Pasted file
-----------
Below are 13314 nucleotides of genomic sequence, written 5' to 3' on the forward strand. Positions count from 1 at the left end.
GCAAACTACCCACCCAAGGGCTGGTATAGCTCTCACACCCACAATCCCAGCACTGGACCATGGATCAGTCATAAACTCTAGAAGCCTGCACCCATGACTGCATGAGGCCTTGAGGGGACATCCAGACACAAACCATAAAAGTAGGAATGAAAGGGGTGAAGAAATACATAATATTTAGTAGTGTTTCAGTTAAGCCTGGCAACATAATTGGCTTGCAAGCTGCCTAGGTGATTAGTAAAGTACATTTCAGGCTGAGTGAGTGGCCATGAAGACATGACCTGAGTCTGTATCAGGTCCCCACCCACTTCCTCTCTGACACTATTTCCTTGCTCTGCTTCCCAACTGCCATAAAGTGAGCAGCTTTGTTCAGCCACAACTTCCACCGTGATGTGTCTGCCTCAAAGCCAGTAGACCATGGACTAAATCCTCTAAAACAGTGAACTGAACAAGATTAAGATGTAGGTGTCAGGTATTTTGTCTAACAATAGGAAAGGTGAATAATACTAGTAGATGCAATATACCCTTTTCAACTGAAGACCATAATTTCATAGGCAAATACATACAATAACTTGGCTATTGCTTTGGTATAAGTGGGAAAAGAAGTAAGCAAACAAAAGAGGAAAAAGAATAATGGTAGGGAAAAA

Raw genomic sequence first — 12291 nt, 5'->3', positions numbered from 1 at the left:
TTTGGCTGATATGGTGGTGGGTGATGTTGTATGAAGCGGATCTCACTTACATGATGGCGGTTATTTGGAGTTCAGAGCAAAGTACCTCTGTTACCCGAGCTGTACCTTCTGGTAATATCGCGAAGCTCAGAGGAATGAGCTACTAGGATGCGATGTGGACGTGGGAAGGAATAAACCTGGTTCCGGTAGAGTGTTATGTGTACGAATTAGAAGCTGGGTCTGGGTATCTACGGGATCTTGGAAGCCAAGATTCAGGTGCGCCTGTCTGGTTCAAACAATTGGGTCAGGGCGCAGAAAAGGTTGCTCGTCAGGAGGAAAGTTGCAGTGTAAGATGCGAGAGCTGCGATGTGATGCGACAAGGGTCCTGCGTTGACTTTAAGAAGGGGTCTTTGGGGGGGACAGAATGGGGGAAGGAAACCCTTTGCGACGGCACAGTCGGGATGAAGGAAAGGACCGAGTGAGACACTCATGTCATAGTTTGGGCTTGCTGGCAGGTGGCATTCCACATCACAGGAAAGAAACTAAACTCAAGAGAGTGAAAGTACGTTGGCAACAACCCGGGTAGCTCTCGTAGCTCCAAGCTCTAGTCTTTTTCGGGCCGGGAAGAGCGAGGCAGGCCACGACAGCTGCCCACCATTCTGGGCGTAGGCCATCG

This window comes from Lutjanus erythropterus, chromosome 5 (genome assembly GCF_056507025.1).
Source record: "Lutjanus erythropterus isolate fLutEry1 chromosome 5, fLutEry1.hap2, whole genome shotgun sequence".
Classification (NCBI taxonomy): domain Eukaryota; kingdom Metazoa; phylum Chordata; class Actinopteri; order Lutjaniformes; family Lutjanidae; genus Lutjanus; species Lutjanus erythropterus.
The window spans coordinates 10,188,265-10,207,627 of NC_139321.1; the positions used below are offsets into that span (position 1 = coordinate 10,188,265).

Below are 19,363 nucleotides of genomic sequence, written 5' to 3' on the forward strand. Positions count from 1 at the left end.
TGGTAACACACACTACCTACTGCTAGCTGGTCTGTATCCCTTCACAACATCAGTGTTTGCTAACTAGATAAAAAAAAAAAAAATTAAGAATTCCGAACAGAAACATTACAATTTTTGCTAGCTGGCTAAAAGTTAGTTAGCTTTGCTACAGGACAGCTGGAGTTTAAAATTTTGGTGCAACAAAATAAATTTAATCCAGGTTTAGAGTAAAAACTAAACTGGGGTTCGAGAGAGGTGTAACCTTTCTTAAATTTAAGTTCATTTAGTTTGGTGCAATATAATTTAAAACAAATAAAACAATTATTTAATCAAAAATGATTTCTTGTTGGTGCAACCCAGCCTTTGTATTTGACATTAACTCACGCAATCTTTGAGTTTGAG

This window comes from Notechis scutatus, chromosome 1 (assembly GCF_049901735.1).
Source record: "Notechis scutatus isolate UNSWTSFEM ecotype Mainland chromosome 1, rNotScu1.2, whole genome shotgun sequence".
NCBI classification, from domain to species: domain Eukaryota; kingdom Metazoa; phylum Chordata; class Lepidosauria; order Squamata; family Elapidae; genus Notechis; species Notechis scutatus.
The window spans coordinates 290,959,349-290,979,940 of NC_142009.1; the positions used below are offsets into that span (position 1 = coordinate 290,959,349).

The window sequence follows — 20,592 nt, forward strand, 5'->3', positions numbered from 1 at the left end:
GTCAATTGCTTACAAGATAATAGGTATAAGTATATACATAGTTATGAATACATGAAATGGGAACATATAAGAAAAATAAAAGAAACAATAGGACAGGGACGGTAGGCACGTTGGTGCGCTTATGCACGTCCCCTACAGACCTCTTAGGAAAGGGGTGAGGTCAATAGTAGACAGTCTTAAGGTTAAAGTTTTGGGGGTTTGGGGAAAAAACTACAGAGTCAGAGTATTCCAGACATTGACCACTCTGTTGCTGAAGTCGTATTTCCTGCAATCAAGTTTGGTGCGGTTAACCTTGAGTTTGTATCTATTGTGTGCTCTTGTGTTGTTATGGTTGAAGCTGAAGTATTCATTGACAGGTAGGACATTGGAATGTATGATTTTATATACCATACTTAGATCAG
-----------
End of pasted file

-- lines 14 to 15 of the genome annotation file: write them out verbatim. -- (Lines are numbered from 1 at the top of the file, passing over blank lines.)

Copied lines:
The window spans coordinates 290,959,349-290,979,940 of NC_142009.1; the positions used below are offsets into that span (position 1 = coordinate 290,959,349).

The window sequence follows — 20,592 nt, forward strand, 5'->3', positions numbered from 1 at the left end: